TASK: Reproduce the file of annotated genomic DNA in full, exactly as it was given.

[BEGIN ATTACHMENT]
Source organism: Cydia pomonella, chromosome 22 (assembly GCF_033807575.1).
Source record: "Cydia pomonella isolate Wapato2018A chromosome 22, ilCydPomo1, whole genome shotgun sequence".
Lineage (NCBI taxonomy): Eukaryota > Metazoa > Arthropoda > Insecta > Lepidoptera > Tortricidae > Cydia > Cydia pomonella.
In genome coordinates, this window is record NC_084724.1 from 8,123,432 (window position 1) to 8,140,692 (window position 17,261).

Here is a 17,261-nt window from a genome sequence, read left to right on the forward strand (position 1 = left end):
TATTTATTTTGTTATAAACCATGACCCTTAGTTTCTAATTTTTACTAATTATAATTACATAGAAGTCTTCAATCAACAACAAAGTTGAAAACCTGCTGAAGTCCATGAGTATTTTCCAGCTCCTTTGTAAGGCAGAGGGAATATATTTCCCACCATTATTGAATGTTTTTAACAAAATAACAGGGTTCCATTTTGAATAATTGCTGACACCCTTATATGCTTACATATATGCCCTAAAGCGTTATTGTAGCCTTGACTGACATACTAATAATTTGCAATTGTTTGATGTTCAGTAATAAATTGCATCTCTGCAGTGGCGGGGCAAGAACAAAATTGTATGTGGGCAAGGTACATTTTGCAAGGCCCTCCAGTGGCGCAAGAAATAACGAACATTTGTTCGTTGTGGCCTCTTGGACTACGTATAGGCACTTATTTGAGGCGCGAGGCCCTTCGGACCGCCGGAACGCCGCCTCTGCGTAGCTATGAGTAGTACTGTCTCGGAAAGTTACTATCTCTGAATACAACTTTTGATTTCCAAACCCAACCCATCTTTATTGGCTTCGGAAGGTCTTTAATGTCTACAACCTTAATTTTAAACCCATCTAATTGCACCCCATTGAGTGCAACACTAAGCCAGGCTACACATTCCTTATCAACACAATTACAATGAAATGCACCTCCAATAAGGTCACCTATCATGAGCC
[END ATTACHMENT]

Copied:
Source organism: Cydia pomonella, chromosome 22 (assembly GCF_033807575.1).
Source record: "Cydia pomonella isolate Wapato2018A chromosome 22, ilCydPomo1, whole genome shotgun sequence".
Lineage (NCBI taxonomy): Eukaryota > Metazoa > Arthropoda > Insecta > Lepidoptera > Tortricidae > Cydia > Cydia pomonella.
In genome coordinates, this window is record NC_084724.1 from 8,123,432 (window position 1) to 8,140,692 (window position 17,261).

Here is a 17,261-nt window from a genome sequence, read left to right on the forward strand (position 1 = left end):
TATTTATTTTGTTATAAACCATGACCCTTAGTTTCTAATTTTTACTAATTATAATTACATAGAAGTCTTCAATCAACAACAAAGTTGAAAACCTGCTGAAGTCCATGAGTATTTTCCAGCTCCTTTGTAAGGCAGAGGGAATATATTTCCCACCATTATTGAATGTTTTTAACAAAATAACAGGGTTCCATTTTGAATAATTGCTGACACCCTTATATGCTTACATATATGCCCTAAAGCGTTATTGTAGCCTTGACTGACATACTAATAATTTGCAATTGTTTGATGTTCAGTAATAAATTGCATCTCTGCAGTGGCGGGGCAAGAACAAAATTGTATGTGGGCAAGGTACATTTTGCAAGGCCCTCCAGTGGCGCAAGAAATAACGAACATTTGTTCGTTGTGGCCTCTTGGACTACGTATAGGCACTTATTTGAGGCGCGAGGCCCTTCGGACCGCCGGAACGCCGCCTCTGCGTAGCTATGAGTAGTACTGTCTCGGAAAGTTACTATCTCTGAATACAACTTTTGATTTCCAAACCCAACCCATCTTTATTGGCTTCGGAAGGTCTTTAATGTCTACAACCTTAATTTTAAACCCATCTAATTGCACCCCATTGAGTGCAACACTAAGCCAGGCTACACATTCCTTATCAACACAATTACAATGAAATGCACCTCCAATAAGGTCACCTATCATGAGCC